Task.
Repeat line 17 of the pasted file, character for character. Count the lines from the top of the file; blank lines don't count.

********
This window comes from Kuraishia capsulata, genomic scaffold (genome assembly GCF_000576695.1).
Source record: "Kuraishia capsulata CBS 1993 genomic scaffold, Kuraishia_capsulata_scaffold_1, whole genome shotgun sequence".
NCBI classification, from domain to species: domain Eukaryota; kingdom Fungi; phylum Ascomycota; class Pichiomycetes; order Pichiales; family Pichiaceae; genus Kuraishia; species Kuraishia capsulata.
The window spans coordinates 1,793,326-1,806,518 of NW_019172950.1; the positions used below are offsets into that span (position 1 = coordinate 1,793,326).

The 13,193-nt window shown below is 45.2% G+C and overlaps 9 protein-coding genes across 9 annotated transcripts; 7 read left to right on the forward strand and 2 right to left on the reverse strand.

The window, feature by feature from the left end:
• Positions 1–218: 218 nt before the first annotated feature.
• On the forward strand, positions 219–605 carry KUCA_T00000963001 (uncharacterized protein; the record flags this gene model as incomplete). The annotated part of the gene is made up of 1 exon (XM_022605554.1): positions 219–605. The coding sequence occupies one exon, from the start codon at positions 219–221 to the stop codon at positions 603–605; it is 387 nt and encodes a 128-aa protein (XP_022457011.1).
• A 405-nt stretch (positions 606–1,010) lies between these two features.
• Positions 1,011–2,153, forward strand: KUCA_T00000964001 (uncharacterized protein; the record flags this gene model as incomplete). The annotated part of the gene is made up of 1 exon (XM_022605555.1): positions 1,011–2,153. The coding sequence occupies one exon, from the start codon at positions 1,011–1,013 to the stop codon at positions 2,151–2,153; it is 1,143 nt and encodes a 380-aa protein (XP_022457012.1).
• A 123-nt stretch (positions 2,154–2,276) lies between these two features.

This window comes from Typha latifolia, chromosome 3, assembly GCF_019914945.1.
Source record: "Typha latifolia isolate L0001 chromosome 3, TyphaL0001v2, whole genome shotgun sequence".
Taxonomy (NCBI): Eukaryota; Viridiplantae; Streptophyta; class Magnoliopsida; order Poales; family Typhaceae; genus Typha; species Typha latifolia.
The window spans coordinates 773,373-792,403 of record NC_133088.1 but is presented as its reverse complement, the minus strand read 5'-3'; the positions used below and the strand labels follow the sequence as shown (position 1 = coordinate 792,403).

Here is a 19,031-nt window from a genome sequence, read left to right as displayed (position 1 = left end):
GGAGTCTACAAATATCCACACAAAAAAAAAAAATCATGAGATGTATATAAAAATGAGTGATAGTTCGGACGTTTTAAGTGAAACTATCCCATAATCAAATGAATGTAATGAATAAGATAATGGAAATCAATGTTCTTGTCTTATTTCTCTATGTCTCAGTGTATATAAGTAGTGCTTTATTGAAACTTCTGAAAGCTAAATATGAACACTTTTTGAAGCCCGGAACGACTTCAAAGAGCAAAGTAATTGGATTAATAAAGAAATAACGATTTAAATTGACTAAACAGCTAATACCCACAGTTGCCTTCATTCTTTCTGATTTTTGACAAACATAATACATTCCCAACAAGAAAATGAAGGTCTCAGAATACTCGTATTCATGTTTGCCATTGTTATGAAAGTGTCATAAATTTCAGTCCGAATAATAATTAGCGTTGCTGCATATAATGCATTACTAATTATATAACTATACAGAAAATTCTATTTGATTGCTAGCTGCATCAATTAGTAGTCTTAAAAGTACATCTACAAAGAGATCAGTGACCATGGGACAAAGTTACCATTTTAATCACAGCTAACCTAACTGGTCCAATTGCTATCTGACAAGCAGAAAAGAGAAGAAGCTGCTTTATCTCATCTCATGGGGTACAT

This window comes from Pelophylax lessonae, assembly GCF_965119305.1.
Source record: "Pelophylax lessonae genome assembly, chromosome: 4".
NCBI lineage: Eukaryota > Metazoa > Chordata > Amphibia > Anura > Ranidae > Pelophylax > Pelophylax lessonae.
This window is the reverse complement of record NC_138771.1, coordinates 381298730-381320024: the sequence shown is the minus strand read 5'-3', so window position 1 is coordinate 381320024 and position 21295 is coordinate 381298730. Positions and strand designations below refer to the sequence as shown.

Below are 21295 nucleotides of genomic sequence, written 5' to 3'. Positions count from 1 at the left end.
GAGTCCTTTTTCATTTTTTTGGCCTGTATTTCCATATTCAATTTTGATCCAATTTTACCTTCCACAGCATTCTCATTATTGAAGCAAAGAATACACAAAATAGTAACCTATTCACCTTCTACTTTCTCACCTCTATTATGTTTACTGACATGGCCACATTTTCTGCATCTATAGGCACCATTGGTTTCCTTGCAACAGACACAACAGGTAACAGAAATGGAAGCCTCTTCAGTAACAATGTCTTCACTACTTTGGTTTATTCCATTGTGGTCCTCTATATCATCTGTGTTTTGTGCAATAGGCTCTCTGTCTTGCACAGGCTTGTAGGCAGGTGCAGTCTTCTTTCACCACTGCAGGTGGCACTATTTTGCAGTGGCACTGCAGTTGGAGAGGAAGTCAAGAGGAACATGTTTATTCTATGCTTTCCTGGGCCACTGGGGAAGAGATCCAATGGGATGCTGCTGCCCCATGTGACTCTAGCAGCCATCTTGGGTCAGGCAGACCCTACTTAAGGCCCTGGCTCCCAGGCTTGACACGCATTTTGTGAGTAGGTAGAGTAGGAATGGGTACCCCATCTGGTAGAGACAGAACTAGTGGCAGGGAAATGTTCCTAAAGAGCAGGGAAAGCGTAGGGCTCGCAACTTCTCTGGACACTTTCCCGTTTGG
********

GGAGTCTACAAATATCCACACAAAAAAAAAAAATCATGAGATGTATATAAAAATGAGTGATAGTTCGGACGTTTTAAGTGAAACTATCCCATAATCAAATGAATGTAATGAATAAGATAATGGAAATCAATGTTCTTGTCTTATTTCTCTATGTCTCAGTGTATATAAGTAGTGCTTTATTGAAACTTCTGAAAGCTAAATATGAACACTTTTTGAAGCCCGGAACGACTTCAAAGAGCAAAGTAATTGGATTAATAAAGAAATAACGATTTAAATTGACTAAACAGCTAATACCCACAGTTGCCTTCATTCTTTCTGATTTTTGACAAACATAATACATTCCCAACAAGAAAATGAAGGTCTCAGAATACTCGTATTCATGTTTGCCATTGTTATGAAAGTGTCATAAATTTCAGTCCGAATAATAATTAGCGTTGCTGCATATAATGCATTACTAATTATATAACTATACAGAAAATTCTATTTGATTGCTAGCTGCATCAATTAGTAGTCTTAAAAGTACATCTACAAAGAGATCAGTGACCATGGGACAAAGTTACCATTTTAATCACAGCTAACCTAACTGGTCCAATTGCTATCTGACAAGCAGAAAAGAGAAGAAGCTGCTTTATCTCATCTCATGGGGTACAT